1) There were those who were on my tours who had no idea where the tour was going outside the main cities. These were usually called........husbands. Their wives wanted to go somewhere and they were dragged along. Sometimes willingly, sometimes not.

2) People who wanted to travel and see specific areas but preferred leaving all the planning to someone else. They may not enjoy planning or feel comfortable doing all the planning or they just don't have the time. With a tour, almost everything is taken care of. Some companies will even arrange your flights. All you have to do get to the airport. They all like having someone around to tell them not only what they are seeing but to take care of any issues that might arise.

3) Those who are going somewhere out of their comfort zone. The language and especially the alphabet will be different, the customs are completely different, safety may be an issue, etc. These might be more exotic for some.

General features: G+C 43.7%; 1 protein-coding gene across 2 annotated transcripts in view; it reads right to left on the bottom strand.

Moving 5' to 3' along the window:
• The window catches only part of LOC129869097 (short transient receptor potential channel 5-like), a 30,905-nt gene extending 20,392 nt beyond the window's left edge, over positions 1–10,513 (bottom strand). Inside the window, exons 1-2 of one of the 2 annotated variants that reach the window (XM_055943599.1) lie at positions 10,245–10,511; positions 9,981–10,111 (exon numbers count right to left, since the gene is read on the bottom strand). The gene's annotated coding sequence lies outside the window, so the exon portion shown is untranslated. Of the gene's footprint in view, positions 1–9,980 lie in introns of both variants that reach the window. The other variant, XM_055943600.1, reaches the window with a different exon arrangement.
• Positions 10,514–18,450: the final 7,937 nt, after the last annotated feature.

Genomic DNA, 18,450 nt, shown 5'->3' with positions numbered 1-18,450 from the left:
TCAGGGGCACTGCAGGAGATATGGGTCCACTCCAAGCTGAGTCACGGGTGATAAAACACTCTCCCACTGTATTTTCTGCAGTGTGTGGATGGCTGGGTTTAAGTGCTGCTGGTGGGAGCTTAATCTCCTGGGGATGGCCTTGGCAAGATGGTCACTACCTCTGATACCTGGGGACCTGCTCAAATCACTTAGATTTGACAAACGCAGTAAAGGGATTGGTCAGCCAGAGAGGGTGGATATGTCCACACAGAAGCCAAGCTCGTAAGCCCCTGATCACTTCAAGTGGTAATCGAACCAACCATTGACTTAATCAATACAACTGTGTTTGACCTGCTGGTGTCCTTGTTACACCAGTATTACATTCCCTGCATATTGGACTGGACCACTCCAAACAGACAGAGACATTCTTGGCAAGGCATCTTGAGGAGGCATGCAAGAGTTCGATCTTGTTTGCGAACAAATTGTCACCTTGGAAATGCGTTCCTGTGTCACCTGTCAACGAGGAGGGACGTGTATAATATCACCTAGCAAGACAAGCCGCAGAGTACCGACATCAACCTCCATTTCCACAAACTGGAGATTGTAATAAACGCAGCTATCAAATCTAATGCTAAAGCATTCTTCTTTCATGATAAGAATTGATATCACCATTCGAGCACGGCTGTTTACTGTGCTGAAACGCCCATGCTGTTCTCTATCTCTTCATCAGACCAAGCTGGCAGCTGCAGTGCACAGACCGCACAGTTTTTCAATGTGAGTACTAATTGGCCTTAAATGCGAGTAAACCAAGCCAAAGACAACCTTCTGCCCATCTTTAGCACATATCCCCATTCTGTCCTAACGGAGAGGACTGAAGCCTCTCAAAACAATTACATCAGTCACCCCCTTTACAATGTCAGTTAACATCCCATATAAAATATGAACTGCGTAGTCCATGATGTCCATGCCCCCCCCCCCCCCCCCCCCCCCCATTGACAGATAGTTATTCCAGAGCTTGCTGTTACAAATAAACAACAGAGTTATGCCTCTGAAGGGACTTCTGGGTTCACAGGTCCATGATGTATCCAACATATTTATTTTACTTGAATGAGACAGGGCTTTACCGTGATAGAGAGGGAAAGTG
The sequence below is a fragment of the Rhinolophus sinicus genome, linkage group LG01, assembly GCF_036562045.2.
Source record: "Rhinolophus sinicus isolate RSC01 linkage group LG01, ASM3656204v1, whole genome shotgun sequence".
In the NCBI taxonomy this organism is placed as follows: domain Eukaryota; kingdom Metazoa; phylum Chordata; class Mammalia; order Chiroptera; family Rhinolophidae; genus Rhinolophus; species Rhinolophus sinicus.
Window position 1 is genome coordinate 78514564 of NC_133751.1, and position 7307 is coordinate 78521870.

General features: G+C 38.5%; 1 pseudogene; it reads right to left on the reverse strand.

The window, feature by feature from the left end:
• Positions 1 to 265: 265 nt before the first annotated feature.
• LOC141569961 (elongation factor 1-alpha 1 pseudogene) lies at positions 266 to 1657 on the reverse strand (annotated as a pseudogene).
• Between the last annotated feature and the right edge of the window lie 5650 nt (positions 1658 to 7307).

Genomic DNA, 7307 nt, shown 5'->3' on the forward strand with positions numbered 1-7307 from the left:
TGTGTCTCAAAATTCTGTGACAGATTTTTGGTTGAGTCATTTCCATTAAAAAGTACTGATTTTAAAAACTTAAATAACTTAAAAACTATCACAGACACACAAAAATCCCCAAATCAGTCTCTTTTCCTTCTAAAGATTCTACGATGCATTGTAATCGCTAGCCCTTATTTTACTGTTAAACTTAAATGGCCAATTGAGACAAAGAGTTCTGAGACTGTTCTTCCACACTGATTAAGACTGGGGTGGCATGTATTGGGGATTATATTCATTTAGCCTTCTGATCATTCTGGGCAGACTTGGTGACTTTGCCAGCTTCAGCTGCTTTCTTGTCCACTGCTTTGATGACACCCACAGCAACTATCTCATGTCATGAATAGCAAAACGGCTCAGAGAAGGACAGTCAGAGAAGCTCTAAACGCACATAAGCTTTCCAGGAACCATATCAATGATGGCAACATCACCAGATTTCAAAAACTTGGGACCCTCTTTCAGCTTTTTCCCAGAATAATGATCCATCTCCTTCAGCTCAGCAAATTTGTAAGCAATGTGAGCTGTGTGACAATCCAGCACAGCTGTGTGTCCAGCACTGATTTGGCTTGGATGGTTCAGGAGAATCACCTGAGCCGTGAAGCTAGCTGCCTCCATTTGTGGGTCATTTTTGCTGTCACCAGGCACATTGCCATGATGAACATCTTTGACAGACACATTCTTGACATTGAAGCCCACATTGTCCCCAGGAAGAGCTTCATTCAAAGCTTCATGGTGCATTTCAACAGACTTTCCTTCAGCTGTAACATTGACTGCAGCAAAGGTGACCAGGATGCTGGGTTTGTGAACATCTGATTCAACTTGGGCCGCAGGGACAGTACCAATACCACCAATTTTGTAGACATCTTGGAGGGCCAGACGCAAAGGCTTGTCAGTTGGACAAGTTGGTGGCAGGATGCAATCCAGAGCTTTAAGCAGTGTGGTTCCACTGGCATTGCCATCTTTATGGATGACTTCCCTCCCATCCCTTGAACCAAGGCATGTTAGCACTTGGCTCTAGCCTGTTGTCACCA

Tour costs vary depending on the quality of the tour and what is included. Costs like hotels, restaurants, coach and driver, tour director, insurance, and office staff are standard. Some tour companies say "no tipping" but in reality the people who would be tipped are being paid more. It's included in the fee for the tour. Other tour companies fly in their guides to one place every year or produce tv documentaries or send their office staff to help on tours. Those costs are also put into what you pay for the tour.